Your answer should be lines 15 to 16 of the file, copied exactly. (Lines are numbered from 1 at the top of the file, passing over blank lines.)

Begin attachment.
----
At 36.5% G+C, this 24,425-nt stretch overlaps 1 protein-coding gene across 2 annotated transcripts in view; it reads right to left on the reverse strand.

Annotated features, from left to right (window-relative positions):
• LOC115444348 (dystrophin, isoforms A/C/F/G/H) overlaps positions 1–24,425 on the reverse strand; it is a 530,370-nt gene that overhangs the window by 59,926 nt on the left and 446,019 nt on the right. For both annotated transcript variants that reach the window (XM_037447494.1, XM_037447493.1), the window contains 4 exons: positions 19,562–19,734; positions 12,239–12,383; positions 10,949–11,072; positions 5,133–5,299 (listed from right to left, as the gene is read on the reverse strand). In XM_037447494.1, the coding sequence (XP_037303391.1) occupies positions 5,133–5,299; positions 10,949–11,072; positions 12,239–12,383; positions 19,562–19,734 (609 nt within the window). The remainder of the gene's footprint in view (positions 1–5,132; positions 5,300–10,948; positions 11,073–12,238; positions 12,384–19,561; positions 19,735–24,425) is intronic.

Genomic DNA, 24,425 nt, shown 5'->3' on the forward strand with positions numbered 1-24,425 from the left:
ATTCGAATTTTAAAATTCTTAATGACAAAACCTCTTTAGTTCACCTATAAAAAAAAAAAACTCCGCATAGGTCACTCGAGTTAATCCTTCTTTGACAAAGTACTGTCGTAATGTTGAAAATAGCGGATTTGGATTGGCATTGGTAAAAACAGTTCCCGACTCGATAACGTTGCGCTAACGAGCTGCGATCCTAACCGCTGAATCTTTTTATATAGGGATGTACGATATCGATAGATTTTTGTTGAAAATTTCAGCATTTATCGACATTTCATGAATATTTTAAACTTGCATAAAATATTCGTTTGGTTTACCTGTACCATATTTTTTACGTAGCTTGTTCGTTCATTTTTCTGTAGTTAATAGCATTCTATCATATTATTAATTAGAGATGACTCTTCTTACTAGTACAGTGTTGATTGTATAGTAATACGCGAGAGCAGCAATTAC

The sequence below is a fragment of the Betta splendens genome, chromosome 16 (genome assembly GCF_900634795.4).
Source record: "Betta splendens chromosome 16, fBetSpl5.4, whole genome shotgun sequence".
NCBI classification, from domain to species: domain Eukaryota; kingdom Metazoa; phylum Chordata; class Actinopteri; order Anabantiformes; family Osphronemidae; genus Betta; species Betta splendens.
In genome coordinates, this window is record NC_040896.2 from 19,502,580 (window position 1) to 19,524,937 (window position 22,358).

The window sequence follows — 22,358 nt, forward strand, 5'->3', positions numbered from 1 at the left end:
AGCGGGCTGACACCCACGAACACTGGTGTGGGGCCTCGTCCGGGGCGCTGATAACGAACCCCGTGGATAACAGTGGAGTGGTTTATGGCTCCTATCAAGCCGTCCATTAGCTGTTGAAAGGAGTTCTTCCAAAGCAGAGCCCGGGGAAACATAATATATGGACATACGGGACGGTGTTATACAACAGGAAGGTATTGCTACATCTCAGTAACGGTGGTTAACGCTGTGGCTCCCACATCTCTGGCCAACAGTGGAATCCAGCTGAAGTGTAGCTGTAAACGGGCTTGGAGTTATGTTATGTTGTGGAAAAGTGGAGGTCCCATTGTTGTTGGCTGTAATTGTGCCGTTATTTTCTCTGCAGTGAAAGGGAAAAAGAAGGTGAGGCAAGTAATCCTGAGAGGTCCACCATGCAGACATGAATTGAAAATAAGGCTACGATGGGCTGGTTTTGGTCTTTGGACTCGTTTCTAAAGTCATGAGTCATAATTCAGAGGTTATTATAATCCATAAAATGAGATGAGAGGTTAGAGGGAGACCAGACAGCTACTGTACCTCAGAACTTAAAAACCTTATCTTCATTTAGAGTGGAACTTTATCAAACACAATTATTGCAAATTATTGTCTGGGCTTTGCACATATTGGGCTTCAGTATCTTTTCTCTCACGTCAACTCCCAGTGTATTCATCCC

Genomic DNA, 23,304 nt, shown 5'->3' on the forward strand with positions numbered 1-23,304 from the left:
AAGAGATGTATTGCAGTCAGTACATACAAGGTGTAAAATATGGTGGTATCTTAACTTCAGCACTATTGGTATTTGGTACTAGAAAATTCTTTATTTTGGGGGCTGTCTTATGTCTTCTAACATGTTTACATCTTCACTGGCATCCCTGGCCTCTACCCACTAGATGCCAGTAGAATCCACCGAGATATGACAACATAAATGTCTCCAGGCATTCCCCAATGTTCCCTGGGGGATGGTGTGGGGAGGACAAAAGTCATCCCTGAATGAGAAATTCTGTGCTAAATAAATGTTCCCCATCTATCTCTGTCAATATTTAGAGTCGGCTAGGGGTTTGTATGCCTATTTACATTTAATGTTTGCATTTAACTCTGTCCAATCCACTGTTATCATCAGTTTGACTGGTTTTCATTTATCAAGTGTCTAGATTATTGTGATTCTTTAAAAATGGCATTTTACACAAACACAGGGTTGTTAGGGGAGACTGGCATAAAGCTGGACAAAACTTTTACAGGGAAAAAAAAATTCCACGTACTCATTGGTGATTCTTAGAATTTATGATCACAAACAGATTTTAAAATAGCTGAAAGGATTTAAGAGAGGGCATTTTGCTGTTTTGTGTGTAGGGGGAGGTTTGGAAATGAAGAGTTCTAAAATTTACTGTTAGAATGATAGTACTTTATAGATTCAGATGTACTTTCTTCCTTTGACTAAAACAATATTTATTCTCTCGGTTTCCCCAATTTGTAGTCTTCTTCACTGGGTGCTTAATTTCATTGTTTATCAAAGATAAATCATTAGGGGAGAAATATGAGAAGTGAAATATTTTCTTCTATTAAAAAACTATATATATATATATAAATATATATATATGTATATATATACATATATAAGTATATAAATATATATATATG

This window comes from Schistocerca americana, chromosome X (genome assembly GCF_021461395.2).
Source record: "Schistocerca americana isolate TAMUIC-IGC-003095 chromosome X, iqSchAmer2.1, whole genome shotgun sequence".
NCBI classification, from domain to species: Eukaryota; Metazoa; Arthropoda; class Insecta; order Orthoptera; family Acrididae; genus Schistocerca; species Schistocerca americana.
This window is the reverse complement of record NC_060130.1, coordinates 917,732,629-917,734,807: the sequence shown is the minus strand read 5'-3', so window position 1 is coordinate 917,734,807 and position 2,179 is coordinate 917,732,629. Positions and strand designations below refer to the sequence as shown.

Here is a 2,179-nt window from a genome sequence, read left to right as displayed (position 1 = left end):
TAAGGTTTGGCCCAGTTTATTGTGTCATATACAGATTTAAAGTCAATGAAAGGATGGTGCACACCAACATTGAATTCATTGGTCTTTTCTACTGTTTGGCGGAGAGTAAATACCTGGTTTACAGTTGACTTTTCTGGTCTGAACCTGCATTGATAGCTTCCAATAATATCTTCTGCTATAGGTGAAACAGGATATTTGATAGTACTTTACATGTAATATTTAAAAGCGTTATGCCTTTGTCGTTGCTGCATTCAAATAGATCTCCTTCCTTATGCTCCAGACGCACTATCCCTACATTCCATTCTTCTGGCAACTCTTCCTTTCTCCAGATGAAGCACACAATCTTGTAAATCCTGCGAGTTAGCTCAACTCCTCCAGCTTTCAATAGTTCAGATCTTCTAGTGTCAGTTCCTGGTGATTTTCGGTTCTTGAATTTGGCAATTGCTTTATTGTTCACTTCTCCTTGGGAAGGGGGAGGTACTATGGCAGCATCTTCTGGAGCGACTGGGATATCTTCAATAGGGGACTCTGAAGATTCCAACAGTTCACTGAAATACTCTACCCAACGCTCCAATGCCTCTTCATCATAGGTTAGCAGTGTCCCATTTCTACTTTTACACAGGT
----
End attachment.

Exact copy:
Source record: "Schistocerca americana isolate TAMUIC-IGC-003095 chromosome X, iqSchAmer2.1, whole genome shotgun sequence".
NCBI classification, from domain to species: Eukaryota; Metazoa; Arthropoda; class Insecta; order Orthoptera; family Acrididae; genus Schistocerca; species Schistocerca americana.